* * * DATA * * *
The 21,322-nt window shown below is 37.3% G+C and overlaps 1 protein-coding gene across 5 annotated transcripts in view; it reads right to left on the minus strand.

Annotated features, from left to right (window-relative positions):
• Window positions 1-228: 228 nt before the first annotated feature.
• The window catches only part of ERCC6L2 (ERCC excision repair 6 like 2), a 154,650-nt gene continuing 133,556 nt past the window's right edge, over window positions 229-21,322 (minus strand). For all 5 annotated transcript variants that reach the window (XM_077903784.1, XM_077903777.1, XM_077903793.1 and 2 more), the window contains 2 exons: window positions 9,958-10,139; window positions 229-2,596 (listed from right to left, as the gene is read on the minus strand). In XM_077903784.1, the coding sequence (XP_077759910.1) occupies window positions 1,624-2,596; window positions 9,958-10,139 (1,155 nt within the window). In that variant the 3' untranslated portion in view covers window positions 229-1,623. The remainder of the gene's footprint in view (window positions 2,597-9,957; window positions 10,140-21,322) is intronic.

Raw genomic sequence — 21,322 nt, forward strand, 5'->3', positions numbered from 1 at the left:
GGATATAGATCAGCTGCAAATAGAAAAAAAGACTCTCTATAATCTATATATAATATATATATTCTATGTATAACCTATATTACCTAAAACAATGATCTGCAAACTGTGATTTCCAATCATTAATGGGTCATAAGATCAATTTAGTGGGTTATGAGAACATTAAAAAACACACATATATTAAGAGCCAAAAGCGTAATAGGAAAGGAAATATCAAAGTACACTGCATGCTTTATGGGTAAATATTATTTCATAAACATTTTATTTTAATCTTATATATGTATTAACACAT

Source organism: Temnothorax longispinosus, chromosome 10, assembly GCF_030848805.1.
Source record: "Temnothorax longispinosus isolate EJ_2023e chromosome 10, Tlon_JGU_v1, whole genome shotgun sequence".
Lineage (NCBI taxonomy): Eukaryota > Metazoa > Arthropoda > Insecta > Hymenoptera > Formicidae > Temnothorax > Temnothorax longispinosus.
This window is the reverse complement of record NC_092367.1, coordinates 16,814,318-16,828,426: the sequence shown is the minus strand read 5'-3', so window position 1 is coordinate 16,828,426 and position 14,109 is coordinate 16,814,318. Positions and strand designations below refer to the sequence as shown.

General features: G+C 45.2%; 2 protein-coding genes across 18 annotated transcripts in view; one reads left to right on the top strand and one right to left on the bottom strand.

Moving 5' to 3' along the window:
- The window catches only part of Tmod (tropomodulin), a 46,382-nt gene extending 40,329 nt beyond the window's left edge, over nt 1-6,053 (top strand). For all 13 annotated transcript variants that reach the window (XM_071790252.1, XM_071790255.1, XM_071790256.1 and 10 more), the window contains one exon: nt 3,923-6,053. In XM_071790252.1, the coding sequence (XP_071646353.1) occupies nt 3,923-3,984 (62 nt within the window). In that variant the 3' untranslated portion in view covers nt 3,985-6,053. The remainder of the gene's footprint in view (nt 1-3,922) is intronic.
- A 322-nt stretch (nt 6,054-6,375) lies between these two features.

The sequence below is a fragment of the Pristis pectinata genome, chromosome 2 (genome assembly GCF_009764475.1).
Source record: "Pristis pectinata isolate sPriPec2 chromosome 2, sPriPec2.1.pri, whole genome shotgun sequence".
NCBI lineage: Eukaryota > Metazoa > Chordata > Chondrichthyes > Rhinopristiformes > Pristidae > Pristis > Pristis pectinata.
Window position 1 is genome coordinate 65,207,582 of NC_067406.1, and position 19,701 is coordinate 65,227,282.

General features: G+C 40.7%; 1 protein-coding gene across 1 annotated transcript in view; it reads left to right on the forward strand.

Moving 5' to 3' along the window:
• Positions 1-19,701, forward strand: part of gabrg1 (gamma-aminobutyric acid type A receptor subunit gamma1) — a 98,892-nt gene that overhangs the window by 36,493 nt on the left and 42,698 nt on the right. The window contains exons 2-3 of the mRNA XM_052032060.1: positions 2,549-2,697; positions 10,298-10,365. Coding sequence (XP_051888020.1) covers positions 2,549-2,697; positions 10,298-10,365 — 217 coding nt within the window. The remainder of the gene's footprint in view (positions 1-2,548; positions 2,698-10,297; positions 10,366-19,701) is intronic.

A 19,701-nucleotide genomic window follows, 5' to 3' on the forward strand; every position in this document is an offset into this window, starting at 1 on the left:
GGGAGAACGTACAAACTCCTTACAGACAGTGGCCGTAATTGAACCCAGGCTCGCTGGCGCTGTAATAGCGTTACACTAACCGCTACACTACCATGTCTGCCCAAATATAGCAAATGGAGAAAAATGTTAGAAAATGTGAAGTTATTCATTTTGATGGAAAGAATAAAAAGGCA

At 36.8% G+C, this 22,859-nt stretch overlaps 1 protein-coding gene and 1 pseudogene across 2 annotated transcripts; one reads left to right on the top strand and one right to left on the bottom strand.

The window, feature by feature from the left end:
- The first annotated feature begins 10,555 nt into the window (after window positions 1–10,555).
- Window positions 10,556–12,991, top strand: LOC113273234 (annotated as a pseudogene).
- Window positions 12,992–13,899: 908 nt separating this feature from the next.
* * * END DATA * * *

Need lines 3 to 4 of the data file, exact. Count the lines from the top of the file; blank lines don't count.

• Window positions 1-228: 228 nt before the first annotated feature.
• The window catches only part of ERCC6L2 (ERCC excision repair 6 like 2), a 154,650-nt gene continuing 133,556 nt past the window's right edge, over window positions 229-21,322 (minus strand). For all 5 annotated transcript variants that reach the window (XM_077903784.1, XM_077903777.1, XM_077903793.1 and 2 more), the window contains 2 exons: window positions 9,958-10,139; window positions 229-2,596 (listed from right to left, as the gene is read on the minus strand). In XM_077903784.1, the coding sequence (XP_077759910.1) occupies window positions 1,624-2,596; window positions 9,958-10,139 (1,155 nt within the window). In that variant the 3' untranslated portion in view covers window positions 229-1,623. The remainder of the gene's footprint in view (window positions 2,597-9,957; window positions 10,140-21,322) is intronic.